Scales
The scale problem is due to the spatiotemporal (i.e., in 
space and in time) variability of the systems of interest:
statements that concern a particular scale may (and often
will) not hold at other scales. Hence, extrapolation of
understanding to a larger or to a smaller scale may require
additional knowledge at these larger or smaller scales.
One of the major causes for uncertainty and erroneous understanding 
of causal relationships and the magnitude of parameters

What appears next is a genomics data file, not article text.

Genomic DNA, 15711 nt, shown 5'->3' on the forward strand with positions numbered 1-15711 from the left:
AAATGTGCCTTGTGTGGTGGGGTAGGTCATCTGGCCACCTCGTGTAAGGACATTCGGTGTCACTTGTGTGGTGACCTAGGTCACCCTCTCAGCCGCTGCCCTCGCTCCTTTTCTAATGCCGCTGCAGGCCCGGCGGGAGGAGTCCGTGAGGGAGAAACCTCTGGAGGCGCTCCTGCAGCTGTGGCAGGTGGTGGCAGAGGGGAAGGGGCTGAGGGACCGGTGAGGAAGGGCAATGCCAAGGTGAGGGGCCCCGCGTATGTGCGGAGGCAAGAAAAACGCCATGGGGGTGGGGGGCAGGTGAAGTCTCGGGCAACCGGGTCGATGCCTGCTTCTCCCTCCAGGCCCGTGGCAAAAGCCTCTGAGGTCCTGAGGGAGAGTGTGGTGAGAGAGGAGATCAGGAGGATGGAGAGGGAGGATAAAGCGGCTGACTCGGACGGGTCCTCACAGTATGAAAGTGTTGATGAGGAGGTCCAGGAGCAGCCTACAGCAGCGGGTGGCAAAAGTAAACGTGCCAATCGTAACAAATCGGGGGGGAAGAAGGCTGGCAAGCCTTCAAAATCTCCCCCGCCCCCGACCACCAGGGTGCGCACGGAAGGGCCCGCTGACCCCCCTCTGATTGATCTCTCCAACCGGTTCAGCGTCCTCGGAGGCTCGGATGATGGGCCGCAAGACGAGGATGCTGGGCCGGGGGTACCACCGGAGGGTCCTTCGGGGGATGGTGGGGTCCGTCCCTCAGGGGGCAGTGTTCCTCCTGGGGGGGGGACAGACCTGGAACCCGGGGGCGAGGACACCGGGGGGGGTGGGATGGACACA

and trends has been identified as being the ‘scale problem’.
Different levels of heterogeneity are encountered when
passing from the microscopic to the macroscopic scale.
With regard to complex soil and groundwater systems, the
question of a conceptual basis for combining different
sources is of concern. The scale problem is due to the spatiotemporal
(i.e., in space and in time) variability of the systems of
interest: statements that concern a particular scale may
(and often will) not hold at other scales. Hence, extrapolation
of understanding to a larger or to a smaller scale may require
additional knowledge at these larger or smaller scales.
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